Universal Orlando has laid off an unspecified number of workers less than three weeks after it reopened its theme parks.
Universal spokesman Tom Schroder announced the news Tuesday, stating: ‘We have made the difficult decision to reduce our parks and resorts workforce across multiple locations and business units’.
‘We are working to structure and strengthen our business for the future in anticipation of the tourism industry taking time to fully recover. In that regard, we have already taken important steps such as adjusting budgets and implementing salary reductions and furloughs,’ he added.
Schroder stated that laid-off employees would be offered ‘severance pay, subsidized health benefits and professional reemployment assistance’, according to the Orlando Sentinel.
He did not disclose which roles had been cut, nor which parks or hotels had been most affected. Back in April, many full-time Universal employees were hit with a 20 percent pay cut, and part-time hourly workers were furloughed.
Universal Orlando has laid off an unspecified number workers less than three weeks after it reopened its theme parks following the coronavirus shutdown
Universal’s Orlando parks reopened to the public at a reduced capacity on June 5. An employee is pictured taking the temperature of a guest as he arrives at Universal Studios
Theme park expert Seth Kubersky says he has been informed by sources that ‘those being laid off are not people guests see face to face’.
Kubersky told FOX 35 that those at risk could include ‘people in event management, people in the props department, folks that fabricate the props: things that maybe might not affect guests’ day-to-day experience now but could down the line’.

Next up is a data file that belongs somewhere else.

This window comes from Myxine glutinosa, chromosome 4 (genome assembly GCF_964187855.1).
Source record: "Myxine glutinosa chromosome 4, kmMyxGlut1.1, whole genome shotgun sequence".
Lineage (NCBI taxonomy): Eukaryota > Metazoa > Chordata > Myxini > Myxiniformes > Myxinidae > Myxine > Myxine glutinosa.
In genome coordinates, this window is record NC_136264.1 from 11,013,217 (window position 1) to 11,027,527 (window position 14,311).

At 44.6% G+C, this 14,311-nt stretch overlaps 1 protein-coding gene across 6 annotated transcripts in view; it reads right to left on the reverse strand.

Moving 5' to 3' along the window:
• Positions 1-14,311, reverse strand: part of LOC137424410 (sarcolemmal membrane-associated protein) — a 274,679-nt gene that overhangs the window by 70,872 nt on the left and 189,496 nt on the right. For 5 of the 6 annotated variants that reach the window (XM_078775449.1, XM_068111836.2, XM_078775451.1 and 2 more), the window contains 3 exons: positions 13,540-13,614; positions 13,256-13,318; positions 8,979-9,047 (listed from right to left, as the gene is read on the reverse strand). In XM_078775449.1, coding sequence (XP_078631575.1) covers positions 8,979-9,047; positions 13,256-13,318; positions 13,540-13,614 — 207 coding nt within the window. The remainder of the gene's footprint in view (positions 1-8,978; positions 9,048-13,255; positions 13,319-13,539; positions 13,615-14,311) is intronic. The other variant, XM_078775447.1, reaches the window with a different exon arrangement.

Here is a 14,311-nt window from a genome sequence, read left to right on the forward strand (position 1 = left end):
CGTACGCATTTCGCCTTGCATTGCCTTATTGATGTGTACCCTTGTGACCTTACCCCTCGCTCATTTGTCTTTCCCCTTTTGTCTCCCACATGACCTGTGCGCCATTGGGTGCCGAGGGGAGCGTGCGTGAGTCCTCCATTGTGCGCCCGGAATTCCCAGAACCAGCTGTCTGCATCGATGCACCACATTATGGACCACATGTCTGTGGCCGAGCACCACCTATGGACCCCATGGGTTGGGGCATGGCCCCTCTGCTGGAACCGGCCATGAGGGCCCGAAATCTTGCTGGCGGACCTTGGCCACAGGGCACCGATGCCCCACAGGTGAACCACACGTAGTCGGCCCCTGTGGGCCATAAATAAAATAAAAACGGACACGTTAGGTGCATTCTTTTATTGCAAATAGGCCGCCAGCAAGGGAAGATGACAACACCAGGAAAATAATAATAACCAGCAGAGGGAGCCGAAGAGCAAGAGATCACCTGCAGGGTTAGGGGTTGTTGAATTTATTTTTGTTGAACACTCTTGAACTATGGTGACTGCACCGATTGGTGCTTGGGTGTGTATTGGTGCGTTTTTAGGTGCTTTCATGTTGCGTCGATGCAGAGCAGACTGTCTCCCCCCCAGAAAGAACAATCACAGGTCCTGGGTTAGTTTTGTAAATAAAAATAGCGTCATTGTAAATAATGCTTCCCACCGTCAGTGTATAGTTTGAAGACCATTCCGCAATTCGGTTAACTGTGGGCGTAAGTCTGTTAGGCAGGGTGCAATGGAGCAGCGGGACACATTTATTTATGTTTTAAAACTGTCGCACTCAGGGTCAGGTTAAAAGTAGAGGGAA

According to 2019 report from BizJournal, Universal Orlando is one of the city’s largest employers, with 25,000 workers across their three parks and various resorts.
Universal Studios Florida, Universal’s Islands of Adventure and Universal’s Volcano Bay were all forced to shutter amid the coronavirus outbreak in mid-March.
On June 5, the parks reopened to the public at a reduced capacity and with a variety of other safety measures in effect.
However, Kubersky claims the parks have been struggling to attract visitors even while operating at half capacity.
‘Having visited the parks over the last few weeks, although they’ve had some large crowds on weekends, weekdays are extremely quiet,’ he stated.
It’s possible that the surging number of coronavirus infections in the Sunshine State is keeping crowds away.
The parks have been reportedly the parks have been struggling to attract visitors even though they are only operating at half capacity. Mask-wearing guests are pictured spaced out on a roller coaster at Universal Studios on June 5
It’s possible that surging numbers of coronavirus infections in the Sunshine State could be keeping crowds away
Florida reported having more than 117,480 confirmed cases on Thursday, a jump of about 5,000 cases over the previous day.
The state has had at least 3,327 coronavirus-related deaths.
Walt Disney World, which is also located in Orlando, is scheduled to reopen on July 11. However, employees and unions are now pressuring executives to push back that date in light of the health risks.
‘This virus is not gone, unfortunately it’s only become worse in this state,’ one Disney employee wrote on
‘With a record high of 4,049 new COVID-19 cases in a single day on June 20, 2020, we are now backtracking from where we originally were.’
‘Having visited the parks over the last few weeks, although they’ve had some large crowds on weekends, weekdays are extremely quiet,’ one theme park expert told Fox 35
Florida reported having more than 114,000 confirmed cases on Thursday, a jump of about 5,000 cases over the previous day